The FCC cell that I have shown you is a conventional unit cell, not a primitive unit cell. This conventional cell has advantages because it is highly symmetric and easy for humans to understand.

However, when dealing with mathematical descriptions of crystals, it may be easier to describe the unit cell in the smallest form possible. The smallest possible unit cell is called the primitive cell. If you are interested in primitive cells, you can read all about them in this article.

The FCC primitive cell looks like this:

Here are the primitive vectors for the FCC unit cell.

a_{1}=\frac{a}{2}\hat{y}+\frac{a}{2}\hat{z}
a_{2}=\frac{a}{2}\hat{x}+\frac{a}{2}\hat{z}
a_{3}=\frac{a}{2}\hat{x}+\frac{a}{2}\hat{y}

Interstitial Sites in Face-Centered Cubic

Interstitial sites are the spaces inside a crystal where another kind of atom could fit. You can read all about interstitial sites in this article, but FCC has two types of interstitial sites: octahedral and tetrahedral. (Technically trigonal sites are also possible, but they are not practically useful).

FCC has 4 octahedral sites, which means that a small interstitial atom could fit in 4 positions such that it is equally surrounded by 6 FCC lattice atoms.

These octahedral interstitial atoms can be r = 0.414 R size.

FCC also has 8 tetrahedral sites, which means that a small interstitial atom could fit in 8 positions such that it is equally surrounded by 4 FCC lattice atoms.

These tetrahedral atoms can be r = 0.225 R size.

Slip Systems in Face-Centered Cubic

Advanced topic, click to expand!

Slip systems are the way that atoms slide past each other when deforming. Slip systems determine many mechanical properties of materials, and is the main reason why a material will be ductile or brittle.

To understand slip system directions, you will need to be familiar with Miller Indices notation, which you can read about in this article.

The FCC close-packed planes are {111}, so those are the slip planes. Within the {111} planes, the slip direction (close-packed direction) is <110>. 

By combining the 4 close-packed planes (111), (\bar{1}11), (1\bar{1}1), and (11\bar{1}) with 6 close-packed directions
<110>, <101>, <011>, <\bar{1}10>, <\bar{1}01>, and <0\bar{1}1> and dividing by two to eliminate duplicates, there are 12 independent slip systems.

12 independent slip systems is much larger than the 5 independent slip systems needed for ductility, so FCC metals are very ductile and have no ductile-to-brittle phase transition.

Final Thoughts

The Face-Centered Cubic (FCC) crystal structure is one of the most common ways that atoms can be arranged in pure solids. FCC is close-packed, which means it has the maximum APF of 0.74. Because FCC has 12 independent slip systems, it is also very ductile.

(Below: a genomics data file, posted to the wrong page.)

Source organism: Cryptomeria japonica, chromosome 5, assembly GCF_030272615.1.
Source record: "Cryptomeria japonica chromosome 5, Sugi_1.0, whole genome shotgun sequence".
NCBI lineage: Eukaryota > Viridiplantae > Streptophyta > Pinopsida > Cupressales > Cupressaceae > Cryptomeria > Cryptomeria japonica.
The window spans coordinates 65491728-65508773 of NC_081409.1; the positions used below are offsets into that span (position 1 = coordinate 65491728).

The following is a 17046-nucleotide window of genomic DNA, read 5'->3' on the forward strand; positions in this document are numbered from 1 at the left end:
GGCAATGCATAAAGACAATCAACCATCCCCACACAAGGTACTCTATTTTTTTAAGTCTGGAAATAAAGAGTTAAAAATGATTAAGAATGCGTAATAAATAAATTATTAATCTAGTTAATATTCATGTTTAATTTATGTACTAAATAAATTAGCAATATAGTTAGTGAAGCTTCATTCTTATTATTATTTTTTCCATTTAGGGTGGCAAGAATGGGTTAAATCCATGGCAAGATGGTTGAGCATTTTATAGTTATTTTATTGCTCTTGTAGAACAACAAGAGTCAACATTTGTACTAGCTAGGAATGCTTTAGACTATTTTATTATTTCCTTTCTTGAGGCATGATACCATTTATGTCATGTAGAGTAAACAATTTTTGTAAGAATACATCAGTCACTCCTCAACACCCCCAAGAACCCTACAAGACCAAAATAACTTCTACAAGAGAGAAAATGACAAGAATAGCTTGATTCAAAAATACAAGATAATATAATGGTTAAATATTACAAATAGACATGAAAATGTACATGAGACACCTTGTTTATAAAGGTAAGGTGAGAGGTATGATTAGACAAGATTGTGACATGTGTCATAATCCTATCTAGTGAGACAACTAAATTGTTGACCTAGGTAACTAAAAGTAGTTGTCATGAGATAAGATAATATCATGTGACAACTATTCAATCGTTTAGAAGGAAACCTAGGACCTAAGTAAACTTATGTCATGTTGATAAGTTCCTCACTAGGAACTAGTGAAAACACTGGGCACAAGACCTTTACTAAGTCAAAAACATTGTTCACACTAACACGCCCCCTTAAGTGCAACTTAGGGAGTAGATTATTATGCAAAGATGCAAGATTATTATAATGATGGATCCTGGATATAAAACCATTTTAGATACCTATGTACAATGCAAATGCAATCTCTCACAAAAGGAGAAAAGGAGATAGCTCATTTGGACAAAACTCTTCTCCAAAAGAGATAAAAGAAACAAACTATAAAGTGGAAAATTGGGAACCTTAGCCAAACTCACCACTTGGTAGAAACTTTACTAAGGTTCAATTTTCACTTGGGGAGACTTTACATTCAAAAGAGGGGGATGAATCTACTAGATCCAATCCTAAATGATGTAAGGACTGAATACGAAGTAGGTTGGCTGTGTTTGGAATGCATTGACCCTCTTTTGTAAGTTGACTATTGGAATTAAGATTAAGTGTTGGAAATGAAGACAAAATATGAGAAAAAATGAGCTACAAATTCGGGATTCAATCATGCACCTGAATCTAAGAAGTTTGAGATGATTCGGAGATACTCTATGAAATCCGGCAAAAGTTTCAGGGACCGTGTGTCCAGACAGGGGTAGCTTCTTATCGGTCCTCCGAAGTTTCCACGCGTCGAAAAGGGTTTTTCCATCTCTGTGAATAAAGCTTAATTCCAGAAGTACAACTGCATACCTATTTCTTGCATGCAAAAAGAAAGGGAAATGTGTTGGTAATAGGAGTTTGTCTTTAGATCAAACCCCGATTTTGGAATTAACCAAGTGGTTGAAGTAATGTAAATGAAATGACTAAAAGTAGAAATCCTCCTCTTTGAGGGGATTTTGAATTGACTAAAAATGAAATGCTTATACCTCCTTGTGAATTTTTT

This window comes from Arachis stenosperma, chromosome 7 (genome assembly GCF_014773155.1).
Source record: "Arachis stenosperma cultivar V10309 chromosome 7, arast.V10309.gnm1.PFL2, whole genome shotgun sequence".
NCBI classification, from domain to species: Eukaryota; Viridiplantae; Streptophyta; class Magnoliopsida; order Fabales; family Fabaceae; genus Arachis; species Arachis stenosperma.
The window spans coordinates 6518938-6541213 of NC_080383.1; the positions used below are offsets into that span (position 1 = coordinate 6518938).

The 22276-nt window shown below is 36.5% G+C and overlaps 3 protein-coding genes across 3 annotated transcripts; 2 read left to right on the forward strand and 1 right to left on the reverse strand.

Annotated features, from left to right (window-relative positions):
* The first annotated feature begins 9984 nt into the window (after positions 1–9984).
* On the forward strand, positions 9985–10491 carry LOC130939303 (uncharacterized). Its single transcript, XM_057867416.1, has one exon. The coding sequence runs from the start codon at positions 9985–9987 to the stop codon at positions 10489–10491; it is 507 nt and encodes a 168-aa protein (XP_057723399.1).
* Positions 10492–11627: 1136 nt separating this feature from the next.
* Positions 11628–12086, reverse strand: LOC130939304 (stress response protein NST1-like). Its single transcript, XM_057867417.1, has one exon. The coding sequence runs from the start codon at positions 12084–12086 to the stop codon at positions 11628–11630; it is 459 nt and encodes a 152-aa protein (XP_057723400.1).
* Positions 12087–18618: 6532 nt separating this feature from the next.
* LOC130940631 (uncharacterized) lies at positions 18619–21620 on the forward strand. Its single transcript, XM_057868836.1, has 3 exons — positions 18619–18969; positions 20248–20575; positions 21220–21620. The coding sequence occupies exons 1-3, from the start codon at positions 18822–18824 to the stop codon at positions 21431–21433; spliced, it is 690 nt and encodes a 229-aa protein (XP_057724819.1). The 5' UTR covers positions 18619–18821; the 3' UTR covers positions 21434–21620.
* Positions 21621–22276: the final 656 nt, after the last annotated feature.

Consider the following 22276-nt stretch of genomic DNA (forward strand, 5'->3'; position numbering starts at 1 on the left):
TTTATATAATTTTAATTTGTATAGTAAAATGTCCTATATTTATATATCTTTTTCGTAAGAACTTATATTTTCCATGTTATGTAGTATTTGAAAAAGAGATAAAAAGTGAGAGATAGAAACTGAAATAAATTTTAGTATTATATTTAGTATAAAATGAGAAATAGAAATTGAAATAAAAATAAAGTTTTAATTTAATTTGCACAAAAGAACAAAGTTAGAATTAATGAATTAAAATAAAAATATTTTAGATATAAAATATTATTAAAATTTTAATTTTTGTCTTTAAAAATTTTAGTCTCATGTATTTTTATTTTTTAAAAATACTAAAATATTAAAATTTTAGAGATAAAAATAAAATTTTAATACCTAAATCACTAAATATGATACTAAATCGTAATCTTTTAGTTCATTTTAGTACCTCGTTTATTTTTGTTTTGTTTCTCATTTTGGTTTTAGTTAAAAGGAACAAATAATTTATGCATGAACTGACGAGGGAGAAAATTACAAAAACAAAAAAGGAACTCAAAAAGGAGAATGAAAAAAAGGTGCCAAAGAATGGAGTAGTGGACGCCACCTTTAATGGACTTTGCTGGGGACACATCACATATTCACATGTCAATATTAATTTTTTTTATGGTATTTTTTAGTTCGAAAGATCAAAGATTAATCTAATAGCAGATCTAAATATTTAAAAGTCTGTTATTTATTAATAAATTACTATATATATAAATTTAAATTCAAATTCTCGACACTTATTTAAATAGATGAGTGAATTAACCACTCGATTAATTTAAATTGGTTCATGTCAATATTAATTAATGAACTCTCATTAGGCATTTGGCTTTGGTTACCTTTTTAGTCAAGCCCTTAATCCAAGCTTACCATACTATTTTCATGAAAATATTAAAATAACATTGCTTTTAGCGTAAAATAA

Here is a summary chart of all FCC crystal properties:

Crystal StructureFace-centered Cubic (FCC)
Unit Cell TypeCubic
Relationship Between Cube Edge
Length a and the Atomic Radius R
a = 2R√2
Close-Packed StructureYes
Atomic Packing Factor (APF)74%
Coordination Number12
Number of Atoms per Unit Cell4
Number of Octahedral Interstitial Sites4
Number of Tetrahedral Interstitial Sites8
Size of Octahedral Voidsr = 0.414 R
Size of Tetrahedral Voidsr = 0.225 R

References and Further Reading

If you want to know more about the basics of crystallography, check out this article about crystals and grains.

If you weren’t sure about the difference between crystal structure and Bravais lattice, check out this article.

I also mentioned atomic packing factor (APF) earlier in this article. This is an important concept in your introductory materials science class, so if you want a full explanation of APF, check out this page.

If you’re interested in advanced crystallography or crystallography databases, you may want to check out the AFLOW crystallographic library.

For a great reference for all crystal structures, check out “The AFLOW Library of Crystallographic Prototypes.”

Single-Element Crystal Structures and the 14 Bravais Lattices

If you want to learn about specific crystal structures, here is a list of my articles about Bravais lattices and some related crystal structures for pure elements. Face-Centered Cubic is one of these 14 Bravais lattices and also occurs as a crystal structure.

1. Simple Cubic
2. Face-Centered Cubic
2a. Diamond Cubic
3. Body-Centered Cubic
4. Simple Hexagonal
4a. Hexagonal Close-Packed
4b. Double Hexagonal Close-Packed (La-type)
5. Rhombohedral
5a. Rhombohedral Close-Packed (Sm-type)
6. Simple Tetragonal
7. Body-Centered Tetragonal
7a. Diamond Tetragonal (White Tin)
8. Simple Orthorhombic
9. Base-Centered Orthorhombic
10. Face-Centered Orthorhombic
11. Body-Centered Orthorhombic 
12. Simple Monoclinic 
13. Base-Centered Monoclinic 
14. Triclinic

Other articles in my crystallography series include:

What are Crystals and Grains
Introduction to Bravais Lattices
What is the Difference Between “Crystal Structure” and “Bravais Lattice”
Atomic Packing Factor
How to Read Miller Indices
How to Read Hexagonal Miller-Bravais Indices
Close-Packed Crystals and Stacking Order
Interstitial Sites
Primitive Cells
How to Read Crystallography Notation